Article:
Catfisherm­en are reporting great results this week and some anglers fishing down- lake on Kerr Reservoir around the powerlines are catching fish in good numbers and of a good size as well. Anglers fishing this area report 20 or more cats in a few hours, and fish up to 30 pounds. Even so, it can be hit or miss, and anglers should not be surprised if they make unsuccessf­ul drifts. Sometimes it is a time-of- day phenomenon and sometimes it is a matter of coming into contact with the right group of fish, but in either case, making multiple drifts at different times of day will increase the likelihood of success.

GREEN TOP REPORT

Saltwater: The speckled trout bite has been excellent during the month of November. The Virginia Beach and Hampton areas have been especially good. Anglers also have been seeing a good bite in areas to the north inside the Rappahanno­ck and Piankatank rivers. Fresh shrimp and mullet have been good bait selections. Preferred lures have been the Bass Assassin sea shad and Berkley Gulp! baits, such as the swimming mullet, Zoom super flukes, Mirr-o-lures and jerkbaits fromvariou­s manufactur­ers.

Rockfish catches have been good inside the Rappahanno­ck River particular­ly for the 20-28 inch fish. Trolling umbrella rigs and stretch 25s have been good. Jigging with bucktails and rattletrap­s have been good. Also, casting swimbaits around the bridges has been producing fish. The James and Potomac rivers have been good also. There have also been reports of anglers trolling through birds and finding solid fish, but this has been towards southern Maryland.

The week of Thanksgivi­ng usually marks the start of the bigger catches of rockfish. However, the water temps are still warm for the big rockfish to migrate down to the traditiona­l areas known by Virginia anglers.

Cold weather usually brings on the eel bite in the lower bay. Excellent catches of tautog are occurring inside the baymainly around the CBBT structures. Fiddler crab, or any kind of crab, is usually best for the togs.

Ocean wrecks are producing excellent catches of seabass, triggerfis­h and tautog.

The speckled trout bite is very good in the Nags Head area right now, too, as the water temps are still in the low 60s. Inshore boaters surf anglers and pier anglers are enjoying the speck bite. These anglers are also enjoying a good bite for the puppy drum, bluefish, stripers and sea mullet.

The offshore boaters are enjoying a solid bite for the yellowfin tuna, bigeye tuna and the blackfin tuna.

Freshwater: Several bass tournament­s took place over the weekend in various places, but the best action took place on the tidal James where 21-plus pounds took first place and 18 pounds took second. There were several limits of 17 pounds brought to the scales as well. Crankbaits were thrown by many as were spinnerbai­ts, jigs, and chatterbai­ts.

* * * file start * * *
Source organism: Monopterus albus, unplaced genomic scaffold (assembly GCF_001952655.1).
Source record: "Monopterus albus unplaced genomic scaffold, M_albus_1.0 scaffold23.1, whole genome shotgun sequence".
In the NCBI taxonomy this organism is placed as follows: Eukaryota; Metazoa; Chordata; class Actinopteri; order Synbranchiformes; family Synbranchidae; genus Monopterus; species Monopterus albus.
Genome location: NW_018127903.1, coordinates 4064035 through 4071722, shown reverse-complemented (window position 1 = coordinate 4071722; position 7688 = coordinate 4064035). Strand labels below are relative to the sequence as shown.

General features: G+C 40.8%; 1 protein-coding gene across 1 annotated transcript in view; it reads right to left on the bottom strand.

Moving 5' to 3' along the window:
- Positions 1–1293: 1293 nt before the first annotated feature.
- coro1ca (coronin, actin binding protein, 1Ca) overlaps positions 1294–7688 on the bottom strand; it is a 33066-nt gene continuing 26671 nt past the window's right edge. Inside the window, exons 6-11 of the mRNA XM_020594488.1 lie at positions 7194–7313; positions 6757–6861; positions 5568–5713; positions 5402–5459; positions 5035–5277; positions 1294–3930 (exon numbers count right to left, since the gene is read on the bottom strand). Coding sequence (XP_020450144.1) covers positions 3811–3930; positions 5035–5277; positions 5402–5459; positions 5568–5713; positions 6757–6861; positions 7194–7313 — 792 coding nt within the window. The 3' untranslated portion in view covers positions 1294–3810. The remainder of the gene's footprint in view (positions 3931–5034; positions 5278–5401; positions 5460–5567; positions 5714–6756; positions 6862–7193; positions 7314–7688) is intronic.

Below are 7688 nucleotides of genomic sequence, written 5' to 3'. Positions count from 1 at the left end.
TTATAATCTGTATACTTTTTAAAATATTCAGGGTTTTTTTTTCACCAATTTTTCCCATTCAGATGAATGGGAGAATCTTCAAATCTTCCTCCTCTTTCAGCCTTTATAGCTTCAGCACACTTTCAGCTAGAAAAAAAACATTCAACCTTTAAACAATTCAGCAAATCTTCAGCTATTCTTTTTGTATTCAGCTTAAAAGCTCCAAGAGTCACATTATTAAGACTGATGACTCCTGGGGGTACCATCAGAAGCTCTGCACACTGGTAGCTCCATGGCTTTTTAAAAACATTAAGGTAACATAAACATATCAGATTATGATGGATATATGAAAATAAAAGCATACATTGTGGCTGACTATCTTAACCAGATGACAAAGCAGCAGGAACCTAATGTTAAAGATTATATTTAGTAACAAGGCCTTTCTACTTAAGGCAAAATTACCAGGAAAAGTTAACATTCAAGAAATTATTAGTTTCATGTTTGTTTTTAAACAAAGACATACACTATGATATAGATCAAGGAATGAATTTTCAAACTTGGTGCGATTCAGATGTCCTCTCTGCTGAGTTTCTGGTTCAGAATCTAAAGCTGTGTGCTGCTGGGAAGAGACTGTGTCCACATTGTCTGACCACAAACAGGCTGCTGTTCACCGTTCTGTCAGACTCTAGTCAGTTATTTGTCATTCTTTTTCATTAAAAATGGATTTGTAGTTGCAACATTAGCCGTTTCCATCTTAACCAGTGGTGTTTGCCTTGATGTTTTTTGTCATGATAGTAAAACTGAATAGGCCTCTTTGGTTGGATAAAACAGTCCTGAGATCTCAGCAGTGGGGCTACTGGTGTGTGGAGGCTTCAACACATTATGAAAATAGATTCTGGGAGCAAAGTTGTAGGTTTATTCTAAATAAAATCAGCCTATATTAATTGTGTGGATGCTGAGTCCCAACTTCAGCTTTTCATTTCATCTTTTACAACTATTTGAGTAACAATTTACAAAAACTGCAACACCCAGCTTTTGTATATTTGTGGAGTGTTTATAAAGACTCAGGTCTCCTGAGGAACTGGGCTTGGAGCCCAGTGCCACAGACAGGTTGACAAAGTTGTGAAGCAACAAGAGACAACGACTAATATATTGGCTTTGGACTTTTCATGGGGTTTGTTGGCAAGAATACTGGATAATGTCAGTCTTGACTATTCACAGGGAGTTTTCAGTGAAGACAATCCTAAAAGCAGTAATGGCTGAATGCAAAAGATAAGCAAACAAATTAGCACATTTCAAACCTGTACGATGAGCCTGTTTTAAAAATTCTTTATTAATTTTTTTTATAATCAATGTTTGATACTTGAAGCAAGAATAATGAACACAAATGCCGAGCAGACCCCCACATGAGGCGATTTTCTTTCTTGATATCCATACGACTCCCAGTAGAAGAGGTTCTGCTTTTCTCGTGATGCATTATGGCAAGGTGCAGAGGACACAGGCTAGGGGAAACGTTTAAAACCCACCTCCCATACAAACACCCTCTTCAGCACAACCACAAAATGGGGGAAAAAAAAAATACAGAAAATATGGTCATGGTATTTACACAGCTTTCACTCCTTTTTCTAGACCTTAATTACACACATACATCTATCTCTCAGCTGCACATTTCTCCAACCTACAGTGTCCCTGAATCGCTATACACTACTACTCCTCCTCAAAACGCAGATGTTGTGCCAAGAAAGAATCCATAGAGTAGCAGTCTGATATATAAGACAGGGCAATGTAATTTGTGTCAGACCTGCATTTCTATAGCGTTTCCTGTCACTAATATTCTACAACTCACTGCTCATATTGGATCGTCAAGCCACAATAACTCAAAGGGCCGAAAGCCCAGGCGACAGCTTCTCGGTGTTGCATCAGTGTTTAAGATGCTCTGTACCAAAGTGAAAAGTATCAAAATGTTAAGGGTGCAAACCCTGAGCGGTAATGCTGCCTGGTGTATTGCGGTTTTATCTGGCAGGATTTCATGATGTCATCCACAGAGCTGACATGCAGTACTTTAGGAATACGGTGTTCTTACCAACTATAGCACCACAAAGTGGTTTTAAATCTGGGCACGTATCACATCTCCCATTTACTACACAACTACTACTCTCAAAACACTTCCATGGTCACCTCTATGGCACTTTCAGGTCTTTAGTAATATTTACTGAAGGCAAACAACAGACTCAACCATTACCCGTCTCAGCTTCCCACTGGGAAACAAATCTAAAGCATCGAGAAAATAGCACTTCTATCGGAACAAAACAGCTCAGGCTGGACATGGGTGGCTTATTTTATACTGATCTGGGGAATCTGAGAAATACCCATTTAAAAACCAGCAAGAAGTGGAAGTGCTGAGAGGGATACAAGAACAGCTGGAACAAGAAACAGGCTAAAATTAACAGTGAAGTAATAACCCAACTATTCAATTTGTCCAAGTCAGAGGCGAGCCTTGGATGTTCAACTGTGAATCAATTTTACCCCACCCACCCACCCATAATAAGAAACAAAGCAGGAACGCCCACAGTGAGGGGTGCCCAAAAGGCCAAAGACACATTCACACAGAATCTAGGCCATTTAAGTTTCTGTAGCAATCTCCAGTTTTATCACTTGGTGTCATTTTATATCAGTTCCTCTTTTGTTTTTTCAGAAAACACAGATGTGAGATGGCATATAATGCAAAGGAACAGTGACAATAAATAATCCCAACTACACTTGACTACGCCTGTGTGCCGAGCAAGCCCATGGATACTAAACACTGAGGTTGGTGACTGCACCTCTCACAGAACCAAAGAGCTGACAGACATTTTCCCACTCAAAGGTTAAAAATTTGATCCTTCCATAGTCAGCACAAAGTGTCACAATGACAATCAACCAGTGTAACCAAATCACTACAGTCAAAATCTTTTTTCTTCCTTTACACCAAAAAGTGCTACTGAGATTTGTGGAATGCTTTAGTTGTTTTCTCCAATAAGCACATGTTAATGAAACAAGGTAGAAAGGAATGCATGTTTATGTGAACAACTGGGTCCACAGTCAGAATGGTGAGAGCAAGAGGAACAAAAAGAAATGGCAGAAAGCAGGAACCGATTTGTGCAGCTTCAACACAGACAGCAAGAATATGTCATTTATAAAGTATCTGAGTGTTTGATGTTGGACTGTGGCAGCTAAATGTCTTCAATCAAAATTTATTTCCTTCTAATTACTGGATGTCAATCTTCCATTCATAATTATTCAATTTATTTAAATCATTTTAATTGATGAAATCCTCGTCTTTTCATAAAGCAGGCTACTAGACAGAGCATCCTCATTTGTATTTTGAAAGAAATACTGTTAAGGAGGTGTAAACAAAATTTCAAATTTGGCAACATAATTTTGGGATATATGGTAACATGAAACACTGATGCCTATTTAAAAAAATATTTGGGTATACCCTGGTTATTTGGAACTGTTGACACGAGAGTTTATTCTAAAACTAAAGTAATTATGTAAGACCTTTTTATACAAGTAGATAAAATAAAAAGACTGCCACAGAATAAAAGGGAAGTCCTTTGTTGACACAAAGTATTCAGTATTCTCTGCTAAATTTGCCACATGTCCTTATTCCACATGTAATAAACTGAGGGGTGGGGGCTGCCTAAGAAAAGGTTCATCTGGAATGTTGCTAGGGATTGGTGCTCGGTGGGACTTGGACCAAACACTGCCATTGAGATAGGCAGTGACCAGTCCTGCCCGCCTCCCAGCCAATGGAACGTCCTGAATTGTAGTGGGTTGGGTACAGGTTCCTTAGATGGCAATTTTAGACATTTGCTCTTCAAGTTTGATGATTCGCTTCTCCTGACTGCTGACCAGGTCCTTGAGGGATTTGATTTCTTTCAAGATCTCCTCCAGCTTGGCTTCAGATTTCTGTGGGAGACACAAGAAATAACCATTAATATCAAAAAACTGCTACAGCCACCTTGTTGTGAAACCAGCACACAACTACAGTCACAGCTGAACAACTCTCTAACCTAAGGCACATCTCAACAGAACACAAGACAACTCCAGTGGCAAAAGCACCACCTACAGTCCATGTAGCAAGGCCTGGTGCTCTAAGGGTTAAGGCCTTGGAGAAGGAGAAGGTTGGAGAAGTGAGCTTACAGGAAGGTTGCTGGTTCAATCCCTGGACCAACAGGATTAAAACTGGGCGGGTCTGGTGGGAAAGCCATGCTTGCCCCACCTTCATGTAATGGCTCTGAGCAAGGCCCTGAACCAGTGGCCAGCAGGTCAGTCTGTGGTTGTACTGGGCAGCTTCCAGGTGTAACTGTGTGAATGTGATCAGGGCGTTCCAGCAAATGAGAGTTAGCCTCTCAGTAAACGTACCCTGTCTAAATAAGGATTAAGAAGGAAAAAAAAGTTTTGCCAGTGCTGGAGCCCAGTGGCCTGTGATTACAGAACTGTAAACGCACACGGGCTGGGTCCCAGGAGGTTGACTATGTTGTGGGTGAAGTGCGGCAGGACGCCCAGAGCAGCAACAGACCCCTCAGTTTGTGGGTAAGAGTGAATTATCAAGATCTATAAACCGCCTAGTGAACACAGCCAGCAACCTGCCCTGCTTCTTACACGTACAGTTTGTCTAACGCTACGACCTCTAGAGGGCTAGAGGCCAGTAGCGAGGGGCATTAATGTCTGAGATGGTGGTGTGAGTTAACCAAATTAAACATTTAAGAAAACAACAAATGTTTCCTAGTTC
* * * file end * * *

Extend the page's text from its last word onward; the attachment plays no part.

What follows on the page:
At a weekend tournament at Chickahomi­ny Lake, 14plus pounds won the day, which is a little down compared to average weights this time of year. Look for the Chick River to produce big weights in the coming weeks as the cooler water and shorter days trigger heavy feeding.

The tidal Rappahanno­ck has been producing good catches of crappie, bass and catfish. When the water is clear, the smallmouth bite is worth investigat­ing there.

The Lake Anna winter series started this past weekend with nice weather, but the weights were surprising­ly down. Thirteen pounds took top honors. Crankbaits were reported to be the ticket in the upper sections of the lake. Grass and rocks are usually a deadly combinatio­n for the bass this time of year. Fishing shallow is still very much an option. The upper sections have been getting better for the stripers also. Cloudy, overcast days usually produce better for those searching the flats with swim baits. The smaller four-inch baits work well.

The mid-to-upper sections of Lake Anna have been better for crappie. Bridges, brush piles and docks are all producing. The crappie at Kerr Lake continue to bite well also. The same structures and cover is workingwel­l at Kerr. Kerr has floating docks to deal with as thewater levels can fluctuate greatly due to flood control and power generation.

The upper James has returned to normal levels. So, targeting the smallmouth is an excellent option there. This is a bite that can stay good all winter. Drifting large minnows under a slip float is a good way to learn the good areas. However, casting lures such as crankbaits is usually a faster way to cover water efficientl­y.